A decrease in diesel price has a far reaching effect in that it leads to bus and train fare reductions. The Ceylon Electricity Board will also have to revise tariff in keeping with the reduced costs of thermal power generation.
The next move of the Opposition would have been to challenge the diesel and kerosene prices in the SC. Therefore, the government made a virtue of a necessity by reducing them in a bid to take the wind out of the Opposition's sails. However, the UNP, as parliamentarian Ravi Karunanayake told this newspaper on Tuesday immediately after the announcement of the government's relief package, can still justifiably claim the credit for having forced the government to effect a fuel price revision.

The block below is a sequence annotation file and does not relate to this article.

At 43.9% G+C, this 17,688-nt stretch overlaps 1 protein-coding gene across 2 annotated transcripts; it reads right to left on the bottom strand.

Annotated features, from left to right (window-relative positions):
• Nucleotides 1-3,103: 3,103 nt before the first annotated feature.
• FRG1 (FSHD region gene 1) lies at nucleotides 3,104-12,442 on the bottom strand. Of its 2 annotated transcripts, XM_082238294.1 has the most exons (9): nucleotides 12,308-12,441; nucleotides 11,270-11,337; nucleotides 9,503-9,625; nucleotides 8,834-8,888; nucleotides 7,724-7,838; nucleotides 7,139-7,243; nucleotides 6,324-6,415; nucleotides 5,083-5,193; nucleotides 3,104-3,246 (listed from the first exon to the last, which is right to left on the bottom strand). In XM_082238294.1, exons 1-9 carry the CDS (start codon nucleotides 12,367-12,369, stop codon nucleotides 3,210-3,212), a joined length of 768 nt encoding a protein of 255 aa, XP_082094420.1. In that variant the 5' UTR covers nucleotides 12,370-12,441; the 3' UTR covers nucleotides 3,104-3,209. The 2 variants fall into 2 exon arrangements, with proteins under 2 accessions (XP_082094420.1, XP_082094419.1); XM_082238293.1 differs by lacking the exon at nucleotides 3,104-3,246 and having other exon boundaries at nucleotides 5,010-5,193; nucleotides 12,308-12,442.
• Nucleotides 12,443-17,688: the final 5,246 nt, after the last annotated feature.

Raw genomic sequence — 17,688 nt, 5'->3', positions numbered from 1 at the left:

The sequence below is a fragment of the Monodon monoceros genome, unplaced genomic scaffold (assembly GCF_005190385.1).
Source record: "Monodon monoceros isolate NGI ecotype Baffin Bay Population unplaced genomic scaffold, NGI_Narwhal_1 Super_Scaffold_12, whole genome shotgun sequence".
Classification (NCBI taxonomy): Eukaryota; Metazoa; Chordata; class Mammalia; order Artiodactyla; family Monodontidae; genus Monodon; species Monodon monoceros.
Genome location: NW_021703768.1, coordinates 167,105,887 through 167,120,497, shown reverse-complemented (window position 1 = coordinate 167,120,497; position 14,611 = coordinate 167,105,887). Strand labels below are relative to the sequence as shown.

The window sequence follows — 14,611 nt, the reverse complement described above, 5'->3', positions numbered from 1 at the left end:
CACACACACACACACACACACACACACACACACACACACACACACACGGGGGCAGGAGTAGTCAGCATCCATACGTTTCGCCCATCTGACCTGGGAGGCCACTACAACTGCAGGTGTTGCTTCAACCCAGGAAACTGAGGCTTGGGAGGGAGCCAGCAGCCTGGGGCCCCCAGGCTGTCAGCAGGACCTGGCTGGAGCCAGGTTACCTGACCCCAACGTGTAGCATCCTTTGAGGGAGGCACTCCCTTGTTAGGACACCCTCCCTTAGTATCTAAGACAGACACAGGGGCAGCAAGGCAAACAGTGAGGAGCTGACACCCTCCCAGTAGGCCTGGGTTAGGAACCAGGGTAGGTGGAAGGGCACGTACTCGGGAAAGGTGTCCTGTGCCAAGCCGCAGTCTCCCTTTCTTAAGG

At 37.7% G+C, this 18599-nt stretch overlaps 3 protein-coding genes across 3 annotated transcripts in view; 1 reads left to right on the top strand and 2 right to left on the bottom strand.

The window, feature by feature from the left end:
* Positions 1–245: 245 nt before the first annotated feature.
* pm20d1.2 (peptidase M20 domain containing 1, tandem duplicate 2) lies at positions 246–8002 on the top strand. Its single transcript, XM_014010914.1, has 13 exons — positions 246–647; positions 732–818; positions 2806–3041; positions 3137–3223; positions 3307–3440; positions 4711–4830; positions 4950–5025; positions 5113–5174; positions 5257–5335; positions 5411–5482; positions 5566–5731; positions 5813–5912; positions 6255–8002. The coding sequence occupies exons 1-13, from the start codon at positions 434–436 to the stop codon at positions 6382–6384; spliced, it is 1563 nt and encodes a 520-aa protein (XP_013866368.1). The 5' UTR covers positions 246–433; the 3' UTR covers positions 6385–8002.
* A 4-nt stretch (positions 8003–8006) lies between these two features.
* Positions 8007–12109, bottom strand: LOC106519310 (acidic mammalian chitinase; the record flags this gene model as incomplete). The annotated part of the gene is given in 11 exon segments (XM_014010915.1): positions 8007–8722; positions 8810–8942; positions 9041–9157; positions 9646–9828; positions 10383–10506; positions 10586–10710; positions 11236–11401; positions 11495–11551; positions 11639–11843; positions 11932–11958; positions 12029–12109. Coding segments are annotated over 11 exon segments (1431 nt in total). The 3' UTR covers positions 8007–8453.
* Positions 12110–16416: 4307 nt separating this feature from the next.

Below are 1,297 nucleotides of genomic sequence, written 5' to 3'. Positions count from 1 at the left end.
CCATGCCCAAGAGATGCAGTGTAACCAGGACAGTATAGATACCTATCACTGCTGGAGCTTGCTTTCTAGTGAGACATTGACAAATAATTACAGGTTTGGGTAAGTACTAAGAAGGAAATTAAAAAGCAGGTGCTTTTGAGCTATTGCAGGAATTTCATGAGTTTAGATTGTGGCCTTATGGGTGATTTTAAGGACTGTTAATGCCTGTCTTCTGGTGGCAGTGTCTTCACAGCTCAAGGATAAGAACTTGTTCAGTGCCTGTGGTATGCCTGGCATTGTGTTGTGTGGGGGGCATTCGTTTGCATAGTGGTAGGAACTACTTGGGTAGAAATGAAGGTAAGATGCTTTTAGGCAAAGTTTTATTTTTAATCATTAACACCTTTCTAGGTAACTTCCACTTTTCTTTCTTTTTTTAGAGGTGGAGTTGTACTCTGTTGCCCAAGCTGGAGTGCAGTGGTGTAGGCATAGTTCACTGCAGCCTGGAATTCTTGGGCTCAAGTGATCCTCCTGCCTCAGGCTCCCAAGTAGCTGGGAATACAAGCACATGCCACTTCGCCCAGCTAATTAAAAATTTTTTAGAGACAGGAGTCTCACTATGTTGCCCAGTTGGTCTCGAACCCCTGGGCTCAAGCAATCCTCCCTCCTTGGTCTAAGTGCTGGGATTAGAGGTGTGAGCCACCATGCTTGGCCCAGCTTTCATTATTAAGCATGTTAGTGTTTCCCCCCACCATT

The JVP can preen itself on its effective campaign that made the government grant relief to tea and rubber cultivators in trouble. Relief for exporters of agricultural products was long overdue. The fertiliser subsidy, soft loan facilities and the suspension of loan repayment will benefit them immensely.
However, the fact remains that the government managed to control damage and upstage the Opposition with only a few weeks to go for two crucial PC elections. The UNP was planning to hold a public protest against the government's refusal to reduce petrol prices on Jan. 07, when the Cabinet was earlier expected to make a final decision on the SC court order at issue.